“If you go to court, that’s what she’s going to get, and she knows it,” she said. And she was right, BUT…

The family laws that start divorce negotiations with the moms getting the custodial role (for more time with the kids and child support) and the dads getting the diminished non-custodial role (less time with the kids and a hefty monthly support payment) are unjustified in our modern understanding of parenting and child’s needs. Here’s the truth: kids need BOTH moms and dads equally. Yes, I said it. Go Google it, I don’t have time to give you all the various research studies and post-divorce evidence that suggests when dads are removed from their kids’ lives everyone loses.

So, somewhere along the way, my ex-wife began to believe the idea that she was the more responsible and better-suited parent. It simply was not true. Of course, the loss of my kid time, and the violation of our original PARENTING AGREEMENT was hard on my emotional and spiritual life. I lost everything. I moved out of my house and moved in with my sister. I could not afford to pay for her (the kids) house and get a place of my own. (That’s the case for most dads in this circumstance.) I hit a depression that rocked my foundational belief in myself for a bit.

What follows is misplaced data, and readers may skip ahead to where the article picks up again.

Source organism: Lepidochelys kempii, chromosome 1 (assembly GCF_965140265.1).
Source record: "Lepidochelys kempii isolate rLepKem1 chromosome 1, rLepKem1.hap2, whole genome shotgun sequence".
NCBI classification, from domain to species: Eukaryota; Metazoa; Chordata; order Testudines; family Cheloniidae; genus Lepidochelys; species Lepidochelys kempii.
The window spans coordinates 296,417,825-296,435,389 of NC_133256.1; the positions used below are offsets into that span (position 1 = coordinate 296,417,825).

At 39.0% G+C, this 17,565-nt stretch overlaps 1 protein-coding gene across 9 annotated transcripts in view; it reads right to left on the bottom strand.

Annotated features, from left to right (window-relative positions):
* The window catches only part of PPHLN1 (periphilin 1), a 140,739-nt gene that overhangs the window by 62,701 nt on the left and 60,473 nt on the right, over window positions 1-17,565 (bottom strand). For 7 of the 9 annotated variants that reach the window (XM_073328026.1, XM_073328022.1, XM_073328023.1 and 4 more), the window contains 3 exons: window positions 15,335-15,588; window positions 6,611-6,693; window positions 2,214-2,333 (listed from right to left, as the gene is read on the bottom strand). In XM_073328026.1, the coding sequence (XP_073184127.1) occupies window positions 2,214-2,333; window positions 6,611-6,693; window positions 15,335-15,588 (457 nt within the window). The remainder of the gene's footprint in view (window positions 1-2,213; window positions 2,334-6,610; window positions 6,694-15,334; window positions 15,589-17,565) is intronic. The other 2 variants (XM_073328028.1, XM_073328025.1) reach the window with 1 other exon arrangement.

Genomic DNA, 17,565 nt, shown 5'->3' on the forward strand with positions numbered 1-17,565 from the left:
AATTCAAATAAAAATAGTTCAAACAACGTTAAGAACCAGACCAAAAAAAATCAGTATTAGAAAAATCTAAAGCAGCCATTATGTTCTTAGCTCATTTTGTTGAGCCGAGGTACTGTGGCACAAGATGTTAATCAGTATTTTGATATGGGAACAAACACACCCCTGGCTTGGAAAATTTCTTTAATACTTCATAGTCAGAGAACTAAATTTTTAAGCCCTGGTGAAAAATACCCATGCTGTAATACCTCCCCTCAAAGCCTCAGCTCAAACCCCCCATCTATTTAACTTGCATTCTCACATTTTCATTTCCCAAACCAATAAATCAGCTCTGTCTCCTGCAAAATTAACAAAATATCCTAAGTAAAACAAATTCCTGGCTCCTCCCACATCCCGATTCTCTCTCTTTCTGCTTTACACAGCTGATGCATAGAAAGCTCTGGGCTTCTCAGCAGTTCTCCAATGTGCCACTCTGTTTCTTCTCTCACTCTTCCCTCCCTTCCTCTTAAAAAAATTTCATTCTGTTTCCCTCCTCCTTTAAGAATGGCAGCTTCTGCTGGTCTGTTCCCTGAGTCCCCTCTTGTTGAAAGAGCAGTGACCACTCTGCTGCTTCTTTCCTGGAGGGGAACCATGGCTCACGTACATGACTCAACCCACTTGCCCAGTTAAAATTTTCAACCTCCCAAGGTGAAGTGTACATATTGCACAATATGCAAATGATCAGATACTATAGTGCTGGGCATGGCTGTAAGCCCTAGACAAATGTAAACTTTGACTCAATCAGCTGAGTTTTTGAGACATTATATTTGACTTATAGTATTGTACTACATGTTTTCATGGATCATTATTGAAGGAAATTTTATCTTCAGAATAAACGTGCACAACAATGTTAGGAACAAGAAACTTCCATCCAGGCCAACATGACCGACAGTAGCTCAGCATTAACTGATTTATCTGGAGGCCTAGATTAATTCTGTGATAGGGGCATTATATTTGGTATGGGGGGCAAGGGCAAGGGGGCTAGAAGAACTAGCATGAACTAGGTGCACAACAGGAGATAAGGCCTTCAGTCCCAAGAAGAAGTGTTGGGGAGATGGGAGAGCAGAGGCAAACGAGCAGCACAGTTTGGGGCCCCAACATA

As I began to recover my own bearings, at my sister’s house, I began to understand the loss. At first, I started an angry blog (The Off Parent) and ranted and raved about the injustice. But in a couple of years I made a powerful discovery: I did not have to engage in the angry texts or emails from my ex-wife. I learned that if I NEVER returned fire with my own angry texts, she would not get the satisfaction of knowing she upset me. I think that was the “connection” she was still looking for. Hurting me gave her some satisfaction. I’m not sure why, given that the divorce and the 70/30 split was entirely her idea. I mean, what did she have to be angry about?

The Whole Parent

As I began to understand that my reactions were 100% up to me, I launched The Whole Parent. I proudly put my name on the posts I began writing about learning to cope as a single dad with a less than cooperative co-parent. Thus my life changed for the better as I embraced my new motto: Choosing the Positive.

Welcome to my divorce story. I’ve still got a long way to go. I still have anger and resentment. And, of course, I’ve still got love for the mother of my children. She no longer gets a free pass on this blog either, but my intention is to understand rather than tear her down. Yes, I was crushed by her violation of our 50/50 parenting agreement, but even that can be forgiven. I’ll never forget it. But in somewhat, this blog, this transformation of my writing, and my purpose would have not happened had we stayed married. She released us and unleashed my impassioned writer. Thank you.


John McElhenney – life coach austin texas
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a good dad's guide to divorce